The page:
It’s time for an interruption for Gasteruption!

That’s the genus of this wasp. Gasteruption. What a crazy name, right? This time of year, they’re somewhat easy to find. The common name for this thin, delicate insect is Carrot Wasp, because it likes to feed on flowers in the carrot family, like Queen Anne’s lace, aka wild carrot. 

Teasing apart the bizarre scientific name, “gaster” is Latin for stomach (think of gastronomy, etc), and describes the long abdomen, ballooned at the end. I’ve not found a satisfactory reason for the “-uption” part of the name, but you can see a link below for one unlikely explanation. I wonder if Pierre Latreille (who coined it) was having a bit of fun. 

To accompany the odd name, Carrot Wasps have a distinctive, odd look. They have swollen back tibias, a stretched-out neck, and the abdomen connects to the thorax in an unusual spot, a bit closer to the head than on a typical wasp. 

These are gentle, pollinating creatures as adults. If you see one with something that looks like a stinger, you should know that this is an ovipositor, or egg-layer. It won’t be used for stinging.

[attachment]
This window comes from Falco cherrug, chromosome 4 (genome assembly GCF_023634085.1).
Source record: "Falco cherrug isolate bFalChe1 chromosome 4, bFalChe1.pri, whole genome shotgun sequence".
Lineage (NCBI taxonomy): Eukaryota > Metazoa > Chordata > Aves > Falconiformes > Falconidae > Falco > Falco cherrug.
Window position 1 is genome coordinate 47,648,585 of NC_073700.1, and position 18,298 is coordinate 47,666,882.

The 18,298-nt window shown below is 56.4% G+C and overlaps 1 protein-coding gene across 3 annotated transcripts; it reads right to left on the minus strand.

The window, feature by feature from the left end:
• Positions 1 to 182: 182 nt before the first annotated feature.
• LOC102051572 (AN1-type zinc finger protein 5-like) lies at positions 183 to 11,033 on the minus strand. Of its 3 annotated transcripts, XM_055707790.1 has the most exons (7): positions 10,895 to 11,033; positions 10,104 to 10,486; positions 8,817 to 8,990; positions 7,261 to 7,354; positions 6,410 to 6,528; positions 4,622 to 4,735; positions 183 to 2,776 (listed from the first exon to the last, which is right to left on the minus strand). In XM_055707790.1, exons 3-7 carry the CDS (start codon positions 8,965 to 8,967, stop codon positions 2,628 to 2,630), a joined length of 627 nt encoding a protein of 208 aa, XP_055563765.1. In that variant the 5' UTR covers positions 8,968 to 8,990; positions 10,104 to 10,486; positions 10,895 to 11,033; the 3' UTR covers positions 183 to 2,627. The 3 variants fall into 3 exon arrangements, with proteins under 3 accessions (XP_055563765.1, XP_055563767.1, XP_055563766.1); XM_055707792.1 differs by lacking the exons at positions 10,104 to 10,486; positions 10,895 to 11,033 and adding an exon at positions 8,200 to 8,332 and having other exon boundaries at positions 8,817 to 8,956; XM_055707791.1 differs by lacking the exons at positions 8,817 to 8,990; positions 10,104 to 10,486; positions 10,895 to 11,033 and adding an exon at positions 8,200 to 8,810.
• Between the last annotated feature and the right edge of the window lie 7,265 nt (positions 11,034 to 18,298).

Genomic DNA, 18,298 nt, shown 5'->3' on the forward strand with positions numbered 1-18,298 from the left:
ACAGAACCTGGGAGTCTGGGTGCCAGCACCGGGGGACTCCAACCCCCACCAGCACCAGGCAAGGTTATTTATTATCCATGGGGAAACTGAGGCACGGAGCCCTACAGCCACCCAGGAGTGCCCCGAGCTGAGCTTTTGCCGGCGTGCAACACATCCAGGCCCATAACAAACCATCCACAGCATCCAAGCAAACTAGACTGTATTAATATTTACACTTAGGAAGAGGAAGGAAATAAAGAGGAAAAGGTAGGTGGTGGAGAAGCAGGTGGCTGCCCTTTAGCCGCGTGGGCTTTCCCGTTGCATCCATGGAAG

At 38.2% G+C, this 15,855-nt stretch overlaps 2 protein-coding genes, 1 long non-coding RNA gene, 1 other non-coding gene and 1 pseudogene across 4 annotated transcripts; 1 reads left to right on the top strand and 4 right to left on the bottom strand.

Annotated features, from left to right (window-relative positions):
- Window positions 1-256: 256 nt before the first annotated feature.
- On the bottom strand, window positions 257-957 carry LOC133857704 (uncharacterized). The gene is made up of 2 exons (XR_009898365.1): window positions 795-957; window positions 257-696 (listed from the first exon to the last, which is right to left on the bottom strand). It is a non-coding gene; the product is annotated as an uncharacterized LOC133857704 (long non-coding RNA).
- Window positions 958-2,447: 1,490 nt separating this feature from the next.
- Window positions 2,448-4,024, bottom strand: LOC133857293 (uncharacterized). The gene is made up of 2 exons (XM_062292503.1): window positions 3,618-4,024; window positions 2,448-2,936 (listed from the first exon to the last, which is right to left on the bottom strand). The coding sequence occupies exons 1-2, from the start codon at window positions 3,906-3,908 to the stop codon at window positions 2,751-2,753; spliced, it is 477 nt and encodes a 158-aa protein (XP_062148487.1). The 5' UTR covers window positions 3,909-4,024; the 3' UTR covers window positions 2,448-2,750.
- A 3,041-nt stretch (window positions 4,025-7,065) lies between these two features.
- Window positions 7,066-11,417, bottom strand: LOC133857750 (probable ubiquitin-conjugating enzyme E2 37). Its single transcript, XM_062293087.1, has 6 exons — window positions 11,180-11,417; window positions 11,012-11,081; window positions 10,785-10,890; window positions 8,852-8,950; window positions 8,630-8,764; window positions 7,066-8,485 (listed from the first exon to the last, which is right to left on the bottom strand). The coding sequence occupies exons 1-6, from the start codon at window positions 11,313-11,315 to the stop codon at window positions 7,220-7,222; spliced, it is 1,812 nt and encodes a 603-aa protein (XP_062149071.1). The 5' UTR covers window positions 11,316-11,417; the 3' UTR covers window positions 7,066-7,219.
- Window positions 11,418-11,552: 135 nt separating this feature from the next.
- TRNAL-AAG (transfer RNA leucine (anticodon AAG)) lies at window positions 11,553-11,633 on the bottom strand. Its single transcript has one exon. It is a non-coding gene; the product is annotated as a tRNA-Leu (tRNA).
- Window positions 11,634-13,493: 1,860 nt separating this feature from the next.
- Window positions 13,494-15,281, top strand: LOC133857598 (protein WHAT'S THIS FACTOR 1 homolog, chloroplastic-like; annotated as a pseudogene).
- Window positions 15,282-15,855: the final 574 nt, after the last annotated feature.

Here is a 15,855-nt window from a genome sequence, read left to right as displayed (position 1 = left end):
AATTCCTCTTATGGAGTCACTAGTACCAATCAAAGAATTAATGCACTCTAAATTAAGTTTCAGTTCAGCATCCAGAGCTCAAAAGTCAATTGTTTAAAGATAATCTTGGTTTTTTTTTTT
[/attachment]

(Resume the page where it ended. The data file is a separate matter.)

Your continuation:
As juveniles, Gasteruption are not so well behaved. Females lay their eggs in the nests of solitary bees (mostly) and wasps (sometimes). There, the Carrot Wasp larvae consume the other larvae in the nest, using the other young insects as their infant formula. 

I’ve seen at least two species of these wasps at Mount Pisgah, although I’ve only seen the one with the longer ovipositor once, on the July Insect Walk (apologies for the poor image quality). Next time you’re out, keep your eyes on the wild carrots, and see if you can find a wild Carrot Wasp!

Stay curious!

See more of Karen’s work here.


Academic paper on Gasteruption host species: Accessed 7/20/23. 

Article from England with an iffy explanation of the name: Accessed 7/20/23. 

BugLady with a more likely etymology: Accessed 7/20/23.